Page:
Special, even by Ferrari StandardS
By the late 1960s, coachbuilt specials on Ferrari chassis were on the wane – but this unique version of the Daytona was an exception
This 1969 Ferrari DayTona Speciale stands at the crossroads of automotive history. Two major trends were playing out when it was created and, intriguingly, this one-off in many ways signified the end points in both.
The story begins in 1966, when the Daytona was conceived – but in Turin and not Ferrari’s home base of Maranello. That’s when 28-yearold stylist Leonardo Fioravanti was in the early years of his meteoric rise in Pininfarina’s design department, and happened upon an unclothed Ferrari chassis for the first time. ‘It was a 330 GTC-GTS,’ he joyfully recalled, ‘and [it] struck me as something really unique.’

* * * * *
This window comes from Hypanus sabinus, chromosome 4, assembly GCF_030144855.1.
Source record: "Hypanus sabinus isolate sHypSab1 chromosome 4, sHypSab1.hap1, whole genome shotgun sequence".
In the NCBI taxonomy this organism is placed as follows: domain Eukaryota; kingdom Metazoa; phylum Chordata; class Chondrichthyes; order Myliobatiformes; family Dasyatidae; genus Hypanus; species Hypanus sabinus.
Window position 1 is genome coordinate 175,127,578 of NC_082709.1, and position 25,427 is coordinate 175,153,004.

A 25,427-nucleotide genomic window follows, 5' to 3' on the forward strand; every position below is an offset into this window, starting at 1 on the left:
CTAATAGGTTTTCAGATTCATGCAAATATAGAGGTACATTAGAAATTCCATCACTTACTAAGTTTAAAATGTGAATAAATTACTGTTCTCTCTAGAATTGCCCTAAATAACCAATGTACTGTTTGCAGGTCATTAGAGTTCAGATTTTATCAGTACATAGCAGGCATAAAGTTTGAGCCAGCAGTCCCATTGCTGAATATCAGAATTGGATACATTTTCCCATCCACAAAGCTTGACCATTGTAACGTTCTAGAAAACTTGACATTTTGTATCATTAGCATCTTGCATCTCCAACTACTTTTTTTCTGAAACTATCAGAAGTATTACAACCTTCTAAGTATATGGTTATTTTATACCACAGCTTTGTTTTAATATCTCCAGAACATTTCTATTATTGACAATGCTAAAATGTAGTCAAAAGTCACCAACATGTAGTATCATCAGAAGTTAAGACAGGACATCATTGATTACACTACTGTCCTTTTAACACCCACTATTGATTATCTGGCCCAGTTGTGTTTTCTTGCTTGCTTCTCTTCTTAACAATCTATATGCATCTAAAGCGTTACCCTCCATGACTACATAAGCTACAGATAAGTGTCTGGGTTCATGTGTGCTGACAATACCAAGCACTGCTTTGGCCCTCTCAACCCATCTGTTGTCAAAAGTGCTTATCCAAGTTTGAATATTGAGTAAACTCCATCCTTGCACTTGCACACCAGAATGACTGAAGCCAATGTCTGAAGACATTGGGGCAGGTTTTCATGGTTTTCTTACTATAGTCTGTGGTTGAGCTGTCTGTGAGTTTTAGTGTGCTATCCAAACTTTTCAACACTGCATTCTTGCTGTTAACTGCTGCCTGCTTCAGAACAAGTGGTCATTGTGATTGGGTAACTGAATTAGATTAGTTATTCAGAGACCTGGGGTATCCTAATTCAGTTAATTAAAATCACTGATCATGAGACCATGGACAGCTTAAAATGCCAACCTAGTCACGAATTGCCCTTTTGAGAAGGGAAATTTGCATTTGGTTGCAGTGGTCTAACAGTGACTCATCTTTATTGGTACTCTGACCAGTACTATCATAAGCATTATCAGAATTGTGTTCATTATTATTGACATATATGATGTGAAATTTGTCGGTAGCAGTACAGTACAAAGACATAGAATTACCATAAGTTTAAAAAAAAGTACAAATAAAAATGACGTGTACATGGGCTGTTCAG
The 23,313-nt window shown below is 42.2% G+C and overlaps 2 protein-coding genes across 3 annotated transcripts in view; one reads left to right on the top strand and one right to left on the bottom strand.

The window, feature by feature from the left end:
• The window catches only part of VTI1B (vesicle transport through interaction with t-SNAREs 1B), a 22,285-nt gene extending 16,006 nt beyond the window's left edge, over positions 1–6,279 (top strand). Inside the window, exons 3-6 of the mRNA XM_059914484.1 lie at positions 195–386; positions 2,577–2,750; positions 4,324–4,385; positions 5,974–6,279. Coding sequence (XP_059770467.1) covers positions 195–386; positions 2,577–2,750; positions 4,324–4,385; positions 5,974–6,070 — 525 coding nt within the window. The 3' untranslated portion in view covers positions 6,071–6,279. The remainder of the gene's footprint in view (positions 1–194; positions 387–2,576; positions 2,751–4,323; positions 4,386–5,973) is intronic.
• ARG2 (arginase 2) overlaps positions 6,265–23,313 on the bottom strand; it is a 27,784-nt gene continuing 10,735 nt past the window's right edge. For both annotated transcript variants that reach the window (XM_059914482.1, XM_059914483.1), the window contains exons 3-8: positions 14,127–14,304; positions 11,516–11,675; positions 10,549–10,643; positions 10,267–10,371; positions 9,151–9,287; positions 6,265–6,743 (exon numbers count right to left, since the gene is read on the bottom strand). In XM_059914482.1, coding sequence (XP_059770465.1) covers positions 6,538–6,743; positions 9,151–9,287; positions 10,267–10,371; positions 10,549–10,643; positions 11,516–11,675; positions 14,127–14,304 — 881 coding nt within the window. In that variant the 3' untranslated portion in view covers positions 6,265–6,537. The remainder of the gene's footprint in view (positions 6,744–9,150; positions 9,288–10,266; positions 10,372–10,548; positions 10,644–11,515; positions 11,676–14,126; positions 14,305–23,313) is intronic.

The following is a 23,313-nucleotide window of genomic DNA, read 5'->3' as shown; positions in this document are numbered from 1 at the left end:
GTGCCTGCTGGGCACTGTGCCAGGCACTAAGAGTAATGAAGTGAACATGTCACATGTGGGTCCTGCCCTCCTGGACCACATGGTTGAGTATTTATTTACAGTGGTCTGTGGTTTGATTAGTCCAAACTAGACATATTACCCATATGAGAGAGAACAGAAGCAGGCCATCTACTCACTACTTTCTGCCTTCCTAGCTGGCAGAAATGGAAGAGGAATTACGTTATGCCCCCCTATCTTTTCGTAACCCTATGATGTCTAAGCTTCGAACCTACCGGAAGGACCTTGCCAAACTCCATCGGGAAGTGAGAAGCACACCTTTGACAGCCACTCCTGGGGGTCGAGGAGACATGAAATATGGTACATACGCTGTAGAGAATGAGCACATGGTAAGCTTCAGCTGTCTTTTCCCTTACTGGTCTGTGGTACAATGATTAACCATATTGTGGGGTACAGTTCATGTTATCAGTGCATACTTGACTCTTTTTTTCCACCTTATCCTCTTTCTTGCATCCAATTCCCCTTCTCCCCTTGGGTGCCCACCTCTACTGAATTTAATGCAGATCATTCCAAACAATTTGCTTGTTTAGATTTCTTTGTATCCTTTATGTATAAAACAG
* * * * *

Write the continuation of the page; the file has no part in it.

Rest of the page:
That chance encounter sparked a serious creative urge, and soon Fioravanti’s pen was sweeping across the proverbial blank sheet of paper. ‘I wanted to faithfully follow the shape and dimensions of the mechanical underpinnings,’ he said, ‘with extreme attention paid to the aerodynamics. The first drafts, and the more specific sketches I made later, really pleased Sergio Pininfarina.’
Although the up-and-coming designer didn’t realise it, the timing of his sketching binge could not have been better. In mid-1966, many thought Ferrari would go mid-engined with its next top offering, as Maranello had been dominating endurance racing with the configuration since 1963.
Pininfarina had already designed the Le Mans-winning 250 LM, and the carrozzeria had shown a potential mid-engined street Ferrari with the very first Dino prototype at